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What parts of things do you know the names for that most people don't?
March 26, 2011 6:08 PM   Subscribe

Looking for specialized knowledge of the anatomy of anything -- organic or inorganic.

I'm researching specialized terms for the components, anatomy, or otherwise parts of anything. Preferably it would be a set of terms developed in a defined discipline, but private systems of terms are of interest too.
Examples:
======================
Easy: in-depth terminology of bike parts.
Intermediate: The parts of a screw.
Hard: The parts of a thought.
posted by nímwunnan to Grab Bag (10 answers total) 7 users marked this as a favorite
 
The parts of a screw ...

Well, you've got your foreplay, and your ...

Try Machinery's Handbook for more information about machines, materials and parts of seemingly-monolithic things than you can shake a stick at.
posted by spacewrench at 6:27 PM on March 26, 2011


The parts of a sewing machine. A particular favorite of mine is "feed dogs."
posted by Medieval Maven at 6:37 PM on March 26, 2011


It would seem that a visual dictionary is a good starting place. They generally show exploded diagrams of various items, labeled with the names of each part. See Merriam Webster and even the classic classic Macmillan.

There are also visual dictionaries for various disciplines, especially within engineering and construction. In addition to the Machinery's Handbook suggested above, there is the Visual Dictionary of Architecture, the Backstage Handbook, and even Sports: The Complete Visual Reference.
posted by zachlipton at 6:45 PM on March 26, 2011 [2 favorites]


You might enjoy looking into a field called "biomedical ontology (that page has a ton of resources) - basically it is the job of figuring out a category system and conceptual interrelations of medical and anatomical terms, so that computer programs can use them in intelligent ways to make inferences.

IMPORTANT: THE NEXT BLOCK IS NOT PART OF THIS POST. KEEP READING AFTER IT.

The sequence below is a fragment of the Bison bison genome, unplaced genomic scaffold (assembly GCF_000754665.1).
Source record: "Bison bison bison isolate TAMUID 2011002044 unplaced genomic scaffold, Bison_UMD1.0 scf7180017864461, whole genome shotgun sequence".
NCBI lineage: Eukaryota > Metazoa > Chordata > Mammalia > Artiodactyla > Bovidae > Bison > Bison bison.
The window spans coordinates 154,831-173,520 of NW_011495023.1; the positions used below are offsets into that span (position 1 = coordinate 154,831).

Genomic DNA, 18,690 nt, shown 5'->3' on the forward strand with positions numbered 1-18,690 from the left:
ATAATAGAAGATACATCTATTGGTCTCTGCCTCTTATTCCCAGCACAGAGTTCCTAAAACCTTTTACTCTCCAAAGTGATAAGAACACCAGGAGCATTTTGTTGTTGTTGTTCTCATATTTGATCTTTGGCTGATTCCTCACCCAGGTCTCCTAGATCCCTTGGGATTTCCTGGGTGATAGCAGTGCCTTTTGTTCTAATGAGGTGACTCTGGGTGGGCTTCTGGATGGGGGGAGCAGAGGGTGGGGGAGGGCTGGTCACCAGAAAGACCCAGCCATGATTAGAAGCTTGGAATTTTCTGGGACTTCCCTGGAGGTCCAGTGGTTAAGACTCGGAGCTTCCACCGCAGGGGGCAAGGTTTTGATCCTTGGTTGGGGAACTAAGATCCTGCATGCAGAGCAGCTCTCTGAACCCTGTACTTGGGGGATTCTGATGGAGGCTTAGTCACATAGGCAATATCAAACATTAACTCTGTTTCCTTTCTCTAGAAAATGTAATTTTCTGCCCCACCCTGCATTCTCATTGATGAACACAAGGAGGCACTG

Another term that might be of interest is mereology, which means "study of parts" and is used for a set of questions in philosophy having to do with relations of parts generally. The term is also used to mean one system of logic that's supposed to capture some of those relations.

Parts of boats, especially sailboats, have tons of specialized vocabulary that is in active use among people who operate/sail boats. Here's one basic diagram of parts of a sailboat, but you can find much more comprehensive references by searching.

Plant anatomy; and plant anatomy

You might also enjoy books llke The Way Things Work by David Macaulay and other books that have cutaway diagrams, cross sections, and that sort of thing - Stephen Biesty is a great illustrator for this, but there are tons of these for all domains (engines, military equipment, major civil engineering projects, machines, anatomy of humans and animals, cell biology, geology).

Architecture of every historical style (parts of a gothic cathedral, parts of a Shinto temple, etc) is another great source of specialized part-names.
posted by LobsterMitten at 6:46 PM on March 26, 2011


The parts of an inro.
posted by spasm at 6:55 PM on March 26, 2011


Ah - clothing is a good source of part-terms, eg you can search for all the parts of a traditional wedding outfit for various cultures.

Knot parts: bight, turn, bitter end, etc.

parts of a paintbrush: "ferrule" is one of my favorites

You can search for "parts of a x" where x=any tool that's been around for 50+ years, and there will be names for its parts.
posted by LobsterMitten at 7:15 PM on March 26, 2011


Parts of a cell = subcellular organelles.
posted by Quietgal at 7:26 PM on March 26, 2011


Parts of a story.
posted by jeanmari at 7:27 PM on March 26, 2011


McMaster-Carr's catalogue of hardware.

(Yeah. It's a commercial catalogue, but it's damned near encyclopedic considering the breadth of their inventory, and the excellent illustrations that accompany each part.)
posted by schmod at 12:04 AM on March 27, 2011


Some terms related to basic arithmetic:
  multiplicand * multiplier = product
  addend + augend = sum
  dividend / divisor = quotient
  minuend - subtrahend = difference

posted by harmfulray at 5:26 PM on March 28, 2011


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